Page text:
ISIS (Islamic State of Iraq and Syria) has executed six more youths of Mosul in yet another horror-film-imagined public mass execution. This time, the extremists used welding tools to carry out the death sentences.
Iraqi News reported last week that ISIS put to death six prisoners, described as “boys” by the news site, by killing them with welding tools after they were convicted of fighting for a resistance group. As has been ISIS’ usual method, the mass execution took place in public.
The source, wishing to speak only on condition of anonymity, said, “The terrorist outfit executed six youths in Mosul. ISIS said that the youths belonged to a resistance faction.”
The source then described the execution.
“The youths were first handcuffed and then a welding machine and a welding rod was used to kill them. The execution took place in Mosul in front of a large gathering.”
The source did not elaborate on just how the welding rod was used in the execution of the youths. It can only be imagined that the deaths were extremely painful.
Why such a heinous method of execution? According to the source, “This came in order to create a state of fear and panic among the people.”
The horrific execution is just the latest in a series of public executions carried out by ISIS that read like horror movie killings. The use of welding tools comes just a few weeks after the Islamic State put to death a group of nine youths for the same reason — allegedly belonging to a resistance faction. As reported by the Inquisitr, only the method of execution was different. In that particular incident, the prisoners were cut in half with a chainsaw.
It is unclear as to the Islamic State’s motives in carrying out executions in the varied, horrific ways they have been applied. However, given the group’s history of brutality concerning captives and prisoners, ISIS is not averse to using its acts — sometimes photographed or filmed — to push its extreme fundamentalist version of Islam.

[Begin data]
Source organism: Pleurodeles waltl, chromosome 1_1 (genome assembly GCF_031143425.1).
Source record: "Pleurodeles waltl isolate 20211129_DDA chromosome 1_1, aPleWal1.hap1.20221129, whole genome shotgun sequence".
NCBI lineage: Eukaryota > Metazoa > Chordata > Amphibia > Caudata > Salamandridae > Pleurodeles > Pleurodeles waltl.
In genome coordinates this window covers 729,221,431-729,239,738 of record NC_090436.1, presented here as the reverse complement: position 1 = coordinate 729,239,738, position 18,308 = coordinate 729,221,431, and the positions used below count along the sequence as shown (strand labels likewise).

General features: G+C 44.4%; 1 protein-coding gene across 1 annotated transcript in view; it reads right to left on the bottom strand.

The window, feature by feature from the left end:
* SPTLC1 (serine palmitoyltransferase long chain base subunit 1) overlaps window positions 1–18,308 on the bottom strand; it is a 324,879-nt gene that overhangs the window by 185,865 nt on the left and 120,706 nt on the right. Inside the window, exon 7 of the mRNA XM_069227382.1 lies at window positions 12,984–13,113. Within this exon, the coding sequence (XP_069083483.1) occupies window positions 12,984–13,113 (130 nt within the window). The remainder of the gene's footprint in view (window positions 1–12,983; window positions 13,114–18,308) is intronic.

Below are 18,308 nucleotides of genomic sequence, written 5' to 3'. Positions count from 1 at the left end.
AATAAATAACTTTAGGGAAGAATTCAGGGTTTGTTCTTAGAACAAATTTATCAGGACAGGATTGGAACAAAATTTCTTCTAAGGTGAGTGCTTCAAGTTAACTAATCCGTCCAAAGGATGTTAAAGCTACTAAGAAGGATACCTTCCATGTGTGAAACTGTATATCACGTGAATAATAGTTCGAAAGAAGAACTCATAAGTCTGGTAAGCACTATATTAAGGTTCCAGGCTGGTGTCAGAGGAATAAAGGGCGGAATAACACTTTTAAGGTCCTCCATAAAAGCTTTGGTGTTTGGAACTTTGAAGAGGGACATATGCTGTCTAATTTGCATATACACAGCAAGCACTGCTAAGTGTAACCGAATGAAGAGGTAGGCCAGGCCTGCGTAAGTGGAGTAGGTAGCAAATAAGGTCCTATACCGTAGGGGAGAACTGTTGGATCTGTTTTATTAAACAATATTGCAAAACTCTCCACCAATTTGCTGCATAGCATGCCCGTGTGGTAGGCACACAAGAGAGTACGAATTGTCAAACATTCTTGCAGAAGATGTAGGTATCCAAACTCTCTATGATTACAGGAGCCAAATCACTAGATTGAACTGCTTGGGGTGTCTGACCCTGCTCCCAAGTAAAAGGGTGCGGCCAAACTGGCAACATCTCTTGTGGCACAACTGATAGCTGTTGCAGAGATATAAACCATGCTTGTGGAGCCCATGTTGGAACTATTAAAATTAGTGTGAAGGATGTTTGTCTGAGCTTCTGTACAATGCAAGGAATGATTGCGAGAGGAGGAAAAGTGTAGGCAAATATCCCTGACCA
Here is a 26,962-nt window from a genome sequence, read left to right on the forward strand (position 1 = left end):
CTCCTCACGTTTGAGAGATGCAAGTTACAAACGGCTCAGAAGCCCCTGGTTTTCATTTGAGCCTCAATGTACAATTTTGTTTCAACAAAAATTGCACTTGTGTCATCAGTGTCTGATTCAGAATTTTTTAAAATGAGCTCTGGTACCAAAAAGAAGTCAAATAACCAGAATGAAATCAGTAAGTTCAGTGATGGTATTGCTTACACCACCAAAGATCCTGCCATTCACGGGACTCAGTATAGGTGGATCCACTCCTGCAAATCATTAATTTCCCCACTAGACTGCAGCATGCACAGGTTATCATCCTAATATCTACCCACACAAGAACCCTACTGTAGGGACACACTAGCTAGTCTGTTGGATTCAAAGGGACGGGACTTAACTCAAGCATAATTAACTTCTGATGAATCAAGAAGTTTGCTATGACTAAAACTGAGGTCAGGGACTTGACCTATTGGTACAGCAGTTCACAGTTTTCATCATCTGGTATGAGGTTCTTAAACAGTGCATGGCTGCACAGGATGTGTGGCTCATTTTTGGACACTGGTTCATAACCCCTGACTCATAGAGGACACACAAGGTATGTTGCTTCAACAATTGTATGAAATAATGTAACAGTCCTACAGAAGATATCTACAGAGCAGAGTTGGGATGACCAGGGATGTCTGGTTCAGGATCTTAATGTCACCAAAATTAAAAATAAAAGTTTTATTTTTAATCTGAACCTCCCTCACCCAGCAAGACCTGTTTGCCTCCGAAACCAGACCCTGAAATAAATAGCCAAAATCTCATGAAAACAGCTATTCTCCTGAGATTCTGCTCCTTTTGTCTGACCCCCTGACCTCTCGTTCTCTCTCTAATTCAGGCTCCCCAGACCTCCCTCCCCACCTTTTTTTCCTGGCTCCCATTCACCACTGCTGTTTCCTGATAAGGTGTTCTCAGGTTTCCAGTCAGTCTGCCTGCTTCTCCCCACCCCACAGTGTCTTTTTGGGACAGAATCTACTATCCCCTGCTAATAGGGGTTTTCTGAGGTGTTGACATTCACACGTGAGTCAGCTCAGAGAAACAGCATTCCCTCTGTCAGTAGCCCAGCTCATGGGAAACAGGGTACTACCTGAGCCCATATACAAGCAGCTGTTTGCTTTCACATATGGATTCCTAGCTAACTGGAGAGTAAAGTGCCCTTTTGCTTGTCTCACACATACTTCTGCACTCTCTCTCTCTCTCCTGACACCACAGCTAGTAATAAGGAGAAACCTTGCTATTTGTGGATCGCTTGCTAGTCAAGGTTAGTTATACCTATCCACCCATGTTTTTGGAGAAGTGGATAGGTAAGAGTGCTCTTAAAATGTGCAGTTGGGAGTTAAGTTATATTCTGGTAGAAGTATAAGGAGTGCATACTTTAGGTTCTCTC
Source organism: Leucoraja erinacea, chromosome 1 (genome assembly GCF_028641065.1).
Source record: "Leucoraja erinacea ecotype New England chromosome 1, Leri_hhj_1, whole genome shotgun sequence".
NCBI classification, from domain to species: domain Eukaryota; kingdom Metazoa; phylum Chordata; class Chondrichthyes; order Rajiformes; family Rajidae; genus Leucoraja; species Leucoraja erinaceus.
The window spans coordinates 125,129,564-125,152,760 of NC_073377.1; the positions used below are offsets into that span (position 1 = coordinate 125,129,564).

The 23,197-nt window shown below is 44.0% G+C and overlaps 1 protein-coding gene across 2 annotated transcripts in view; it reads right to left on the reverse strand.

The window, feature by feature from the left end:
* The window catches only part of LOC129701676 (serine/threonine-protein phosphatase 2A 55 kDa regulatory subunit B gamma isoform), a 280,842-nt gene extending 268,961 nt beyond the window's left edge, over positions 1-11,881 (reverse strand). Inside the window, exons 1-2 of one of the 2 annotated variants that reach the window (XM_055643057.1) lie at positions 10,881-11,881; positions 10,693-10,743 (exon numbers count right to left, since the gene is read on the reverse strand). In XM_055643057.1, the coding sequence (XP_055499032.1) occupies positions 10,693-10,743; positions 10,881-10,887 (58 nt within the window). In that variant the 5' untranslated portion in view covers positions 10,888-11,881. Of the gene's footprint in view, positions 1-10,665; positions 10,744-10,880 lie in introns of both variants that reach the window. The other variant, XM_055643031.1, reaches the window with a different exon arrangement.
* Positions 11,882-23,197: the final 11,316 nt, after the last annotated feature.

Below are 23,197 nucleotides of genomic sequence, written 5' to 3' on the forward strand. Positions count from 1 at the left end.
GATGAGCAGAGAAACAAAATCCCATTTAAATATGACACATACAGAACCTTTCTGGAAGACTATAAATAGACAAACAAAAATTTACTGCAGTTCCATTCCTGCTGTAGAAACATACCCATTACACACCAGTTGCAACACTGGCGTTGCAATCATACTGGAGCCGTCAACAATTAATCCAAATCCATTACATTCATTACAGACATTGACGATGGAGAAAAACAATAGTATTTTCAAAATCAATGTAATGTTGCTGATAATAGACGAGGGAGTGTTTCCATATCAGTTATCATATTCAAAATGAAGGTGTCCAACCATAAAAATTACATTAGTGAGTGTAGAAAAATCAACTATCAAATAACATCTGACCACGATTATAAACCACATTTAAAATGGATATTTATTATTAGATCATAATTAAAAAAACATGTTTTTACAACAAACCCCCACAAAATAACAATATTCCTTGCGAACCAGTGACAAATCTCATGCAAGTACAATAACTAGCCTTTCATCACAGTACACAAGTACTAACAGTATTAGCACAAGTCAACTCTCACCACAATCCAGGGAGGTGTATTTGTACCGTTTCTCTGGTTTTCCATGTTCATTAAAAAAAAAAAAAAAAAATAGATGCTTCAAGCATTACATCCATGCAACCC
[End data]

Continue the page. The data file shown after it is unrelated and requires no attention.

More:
And while ISIS continues to administer its atrocity-laden brand of justice inside Mosul, its time there as a ruling entity is numbered in days, perhaps weeks, as the forces arrayed against it tighten the cordon that has been set up around the city. The Iraqi army, supported by a United States-led coalition, have been pressing Mosul from the south, while Peshmerga troops (from the autonomous state of Iraqi Kurdistan) move in from the north.
French jets began bombing Mosul on Friday, dropping laser-guided bombs onto Iraq’s second-largest city in preparations for the planned offensive set to take back the city from ISIS control. Rudaw reported that 24 French jets based on the aircraft carrier Charles de Gaulle were scheduled to attack the city, flying in sorties of one every three minutes. The long-planned operation to oust ISIS from Mosul will take place before the end of the year. ISIS took control of Mosul in June 2014, subsequently declaring itself the sovereign Islamic State and presumptuously announced itself to be a worldwide caliphate.
It was also announced this week that the United States would be sending an additional 600 troops to Iraq to aid in the offensive to reclaim Mosul. Reuters reported that the deployment was announced by both U.S. and Iraqi officials. The build-up of U.S. forces was in answer to an Iraqi government request for more U.S. military trainers and advisers, Iraqi Prime Minister Haider al-Abadi said in a statement.
A report by IHS Conflict Monitor in July, 2016, revealed that the Islamic State had lost about a quarter of the territory that it held in Syria and Iraq at its fullest expansion in January, 2015.
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